Root Canal Retreatment
Whenever possible, it is best to save your natural tooth. Retreated teeth can function well for years, even for a lifetime.
Advances in technology are constantly changing the way root canal treatment is performed, so your endodontist may use new techniques that were not available when you had your first procedure. Your endodontist may be able to resolve your problem with retreatment.
An additional procedure may be able to diminish dental pain or discomfort and promote healing. If you suspect a tooth that had a prior root canal requires retreatment, come see us for evaluation.
As with any dental or medical procedure, it’s possible your tooth won’t heal as expected after initial treatment for a variety of reasons, including:
Narrow or curved canals were not treated during the initial procedure.
Complicated canal anatomy went undetected in the first procedure.
The placement of the crown or other restoration was delayed following the endodontic treatment.
The restoration did not prevent salivary contamination to the inside of the tooth.
A new problem can also jeopardize a tooth that was successfully treated, such as:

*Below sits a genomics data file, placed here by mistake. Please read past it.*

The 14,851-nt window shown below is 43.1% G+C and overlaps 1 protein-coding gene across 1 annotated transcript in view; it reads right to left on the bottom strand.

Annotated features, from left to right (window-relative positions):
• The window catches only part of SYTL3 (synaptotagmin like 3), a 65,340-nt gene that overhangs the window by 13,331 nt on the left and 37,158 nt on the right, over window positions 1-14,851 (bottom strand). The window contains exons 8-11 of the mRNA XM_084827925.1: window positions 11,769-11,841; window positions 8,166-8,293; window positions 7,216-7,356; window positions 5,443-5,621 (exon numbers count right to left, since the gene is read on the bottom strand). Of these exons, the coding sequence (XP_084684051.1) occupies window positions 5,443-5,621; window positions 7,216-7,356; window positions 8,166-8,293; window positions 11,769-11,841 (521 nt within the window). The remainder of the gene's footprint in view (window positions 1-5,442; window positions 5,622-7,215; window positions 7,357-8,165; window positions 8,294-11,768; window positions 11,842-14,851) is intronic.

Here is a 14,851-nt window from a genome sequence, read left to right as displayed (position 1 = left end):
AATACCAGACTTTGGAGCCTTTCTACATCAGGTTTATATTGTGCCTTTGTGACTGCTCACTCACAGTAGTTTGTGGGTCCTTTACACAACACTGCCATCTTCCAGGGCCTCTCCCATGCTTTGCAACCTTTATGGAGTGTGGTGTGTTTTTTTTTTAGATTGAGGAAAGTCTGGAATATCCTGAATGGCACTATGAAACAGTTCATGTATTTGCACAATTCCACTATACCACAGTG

New decay can expose the root canal filling material to bacteria, causing a new infection in the tooth.
A loose, cracked or broken crown or filling can expose the tooth to new infection.
A tooth sustains a fracture. During retreatment, the endodontist will reopen your tooth and remove the filling materials that were placed in the root canals during the first procedure. The endodontist then carefully examines the tooth, looking for additional canals or new infection. The endodontist then removes any infection, cleans and shapes the canals, and places new filling materials. The opening is then sealed with a temporary filling. Once the tooth heals, which may require more than one visit, a new crown or other restoration is placed on the tooth to protect it.